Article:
Most of us have seen and heard the same anti-vax and anti-mask propaganda as the people whose stories are featured here. The main difference is that we know what information is accurate and what is not. The anti-vaxxers have it all backwards, but they think that they're the smart ones.
Please describe the critical thinking skills you've been using to differentiate between legitimate information and misinformation.
Please feel free to copy and pass along this meme:
Misspellings, bad grammar and punctuation. Raw numbers instead of rates. Extreme positions and sweeping generalization. No acknowledgment of competing views or refutation only of obvious strawmen. Making heroes and villains out of people. Emotional calls to action. And finally, if I think "That's exactly right!" I become a little suspicious of confirmation bias.
Journalism degree, studied advertising and public relations. I stick with mainstream news sources. While they sometimes make mistakes, they do issue retractions-something questionable news sources never do. I watch for "value judgments," which don't belong in straight news pieces. If I read something from a non-msm source, I check the pages location. I also Google sources and go far enough down the results page to avoid biased results caused by search engine optimization.
College educated. Writing degree, which means you minor in Lit. I’m a reader forever. I read everything and consider the source. Also I worked for a medical research company specializing in infant vaccines. I formed a lot of opinions about vaccine safety and efficacy. And medical research. I never met a person in that field who was not an ethical person, NOT ONE. I believe the people I worked with there were working to save lives, and I was proud of my role there.
It’s called critical thinking skills.
The meme isn't great because the two are identical. Misinformation isn't a copy-paste of information. Saying they 'are' information or are 'named' information makes them both 'Miss' information. Unless one is a Mrs.
It's not a well designed meme.
Everything is misinformation until it is cited and verified from a credible source. I usually google the thing and add 'snopes' or 'fact check' at the end of the google query. Any time I'm about to learn a new thing, first thing I ask is "is it true." Plausibility isn't automatically truth.
I get suspicious if a source is trying to make me mad or afraid, so I fact-check. Also, sources: My online reading has helped me spot dubious sources. For some years, I followed the ScienceBasedMedicine blog, which helps me spot quackery and health bullshit.
Without doxxing myself too much...
While I am an attorney by profession, my undergraduate degree is in an engineering field, and I've been a lifelong obsessive self-learner of all things involving science and technology. My work as an attorney has taught me to be very skeptical of everything absent the actual proof, to not trust second-hand information. My science background gives me enough to think "this seems off". Not being a dumbass gives me enough to think "Why would I believe anything a chiropractor says about an infectious disease?"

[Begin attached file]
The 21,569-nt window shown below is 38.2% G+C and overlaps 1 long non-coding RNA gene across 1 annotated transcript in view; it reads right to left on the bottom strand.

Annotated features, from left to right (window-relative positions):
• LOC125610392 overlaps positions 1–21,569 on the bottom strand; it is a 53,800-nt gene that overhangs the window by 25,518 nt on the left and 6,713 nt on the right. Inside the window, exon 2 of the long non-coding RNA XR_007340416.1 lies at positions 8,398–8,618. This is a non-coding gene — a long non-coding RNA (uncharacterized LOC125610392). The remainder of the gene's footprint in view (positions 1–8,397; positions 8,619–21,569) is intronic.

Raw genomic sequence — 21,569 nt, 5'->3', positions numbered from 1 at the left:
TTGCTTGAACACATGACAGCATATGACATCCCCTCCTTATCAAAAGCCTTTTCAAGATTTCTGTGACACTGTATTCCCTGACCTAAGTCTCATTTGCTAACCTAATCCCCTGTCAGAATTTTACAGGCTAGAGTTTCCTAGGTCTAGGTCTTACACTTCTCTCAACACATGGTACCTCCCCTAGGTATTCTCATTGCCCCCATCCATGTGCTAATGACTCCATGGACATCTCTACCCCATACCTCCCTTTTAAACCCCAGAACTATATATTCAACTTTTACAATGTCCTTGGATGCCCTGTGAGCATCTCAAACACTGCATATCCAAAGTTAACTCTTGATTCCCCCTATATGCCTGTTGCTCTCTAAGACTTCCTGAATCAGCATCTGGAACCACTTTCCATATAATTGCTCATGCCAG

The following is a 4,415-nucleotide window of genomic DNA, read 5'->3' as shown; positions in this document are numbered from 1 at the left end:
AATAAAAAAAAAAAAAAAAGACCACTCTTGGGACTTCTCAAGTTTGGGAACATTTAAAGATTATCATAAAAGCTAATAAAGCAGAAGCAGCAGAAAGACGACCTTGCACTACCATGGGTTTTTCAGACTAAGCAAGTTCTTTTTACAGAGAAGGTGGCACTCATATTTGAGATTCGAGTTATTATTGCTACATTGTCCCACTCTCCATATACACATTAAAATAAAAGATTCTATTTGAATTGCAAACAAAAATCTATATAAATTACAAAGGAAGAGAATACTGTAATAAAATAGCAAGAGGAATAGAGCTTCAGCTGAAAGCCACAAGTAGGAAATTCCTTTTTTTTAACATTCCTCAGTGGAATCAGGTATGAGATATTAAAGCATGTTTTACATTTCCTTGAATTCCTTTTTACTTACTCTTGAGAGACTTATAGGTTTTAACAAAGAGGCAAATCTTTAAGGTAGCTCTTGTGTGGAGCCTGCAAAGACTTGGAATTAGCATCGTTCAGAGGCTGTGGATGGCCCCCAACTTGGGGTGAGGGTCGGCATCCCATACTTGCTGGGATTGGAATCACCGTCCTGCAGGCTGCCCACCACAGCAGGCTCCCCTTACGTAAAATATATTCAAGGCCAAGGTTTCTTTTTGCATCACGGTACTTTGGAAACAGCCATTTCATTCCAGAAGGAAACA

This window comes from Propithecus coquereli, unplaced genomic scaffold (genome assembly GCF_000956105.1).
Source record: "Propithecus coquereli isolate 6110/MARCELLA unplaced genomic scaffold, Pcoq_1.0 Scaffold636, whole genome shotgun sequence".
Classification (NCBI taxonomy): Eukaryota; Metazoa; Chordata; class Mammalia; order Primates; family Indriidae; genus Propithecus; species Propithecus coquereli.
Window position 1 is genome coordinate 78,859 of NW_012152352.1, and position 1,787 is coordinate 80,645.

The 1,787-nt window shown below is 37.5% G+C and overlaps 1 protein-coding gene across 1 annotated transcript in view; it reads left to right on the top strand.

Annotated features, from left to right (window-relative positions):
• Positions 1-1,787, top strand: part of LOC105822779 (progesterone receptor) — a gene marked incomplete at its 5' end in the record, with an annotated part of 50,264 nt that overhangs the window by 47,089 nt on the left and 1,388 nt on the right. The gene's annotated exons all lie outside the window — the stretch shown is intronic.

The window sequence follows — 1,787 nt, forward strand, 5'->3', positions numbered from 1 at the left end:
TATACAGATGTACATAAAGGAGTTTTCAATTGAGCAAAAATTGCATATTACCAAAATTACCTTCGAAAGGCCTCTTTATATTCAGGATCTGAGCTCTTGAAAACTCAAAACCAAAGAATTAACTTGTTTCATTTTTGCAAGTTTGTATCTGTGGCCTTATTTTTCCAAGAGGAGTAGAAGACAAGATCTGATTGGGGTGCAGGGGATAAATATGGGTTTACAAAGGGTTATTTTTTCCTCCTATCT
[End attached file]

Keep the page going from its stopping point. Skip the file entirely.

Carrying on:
I trust experts. I'm an expert in a specific area of law; if you want advice in that area and you DON'T listen to me, well, you're dumb, because I know what I'm talking about. I extend that to other experts in other fields, and consider the source of information.
My science education was basic, but I enjoy reading the various on-line science websites. Ars Tech is favourite, and El Reg, Phys Org, NewsNow/Science, etc.
I don't do FB, Twit, or any others. (Apart from recently developing a strange fascination for reading Reddit Aviation subs.)
The Guardian or BBC were my news sites - until Ukraine, now I can't stomach main-stream news.
I don't have a television.
So I don't really encounter much misinformation. doG I'm boring lol.😑
Not very scientific, but as a start, if something sounds too good to be true, it usually is not true. I BLOCK people on Twitter who post things that are inaccurate, even if it is from a Dem standpoint, like the meme where Trump says he would run as a Republican if he ever ran, because they are stupid. He never said that.
Here is a new version of the meme in the opening comment.
Slightly OT but I have just discovered this Fb page on antivaxx, woo and general insanity. Very funny but probably not for the squeamish.
Similar to MucusPlug - science degree and career. Makes it trivial to spot the bogus junk the right pulls with claims of magnetism when most spoons aren’t magnetic anyway. Also makes it easy to understand why masks can be an effective barrier, why covid spread is just a matter of probabilities, etc.
So much of what the AV crowd spouted off about is obviously wrong by simple inspection. You hear them say it but it violates everything you know. It kind of insulates you from their absurd bullshit because warning bells go off pretty early in most anything the AVers say because it’s just so wrong.
I have a college education & a medical background. I worked through prior pandemics. I knew how things were supposed to work so I knew how fucked up trumps response to the pandemic was, in real time. I trusted Dr. Fauci but I trusted my own knowledge & I've always used the better safe than sorry method of decision making professionally, so that's what I've done all along to be safer now. We have worn masks since early March 2020, before the pandemic was declared a pandemic. We haven't let our guard down. We're in a red rural area with morons & hillbillies, unvaccinated disease vectors unmasked everywhere. If questionable information crosses my path I look to see where it came from. Who wrote it? Who financed it? I only trust legitimate sources of information. It hasn't been difficult separating the wheat from the chaff for me & my husband trusts my medical judgement & he does what I tell him to do to keep us both safe.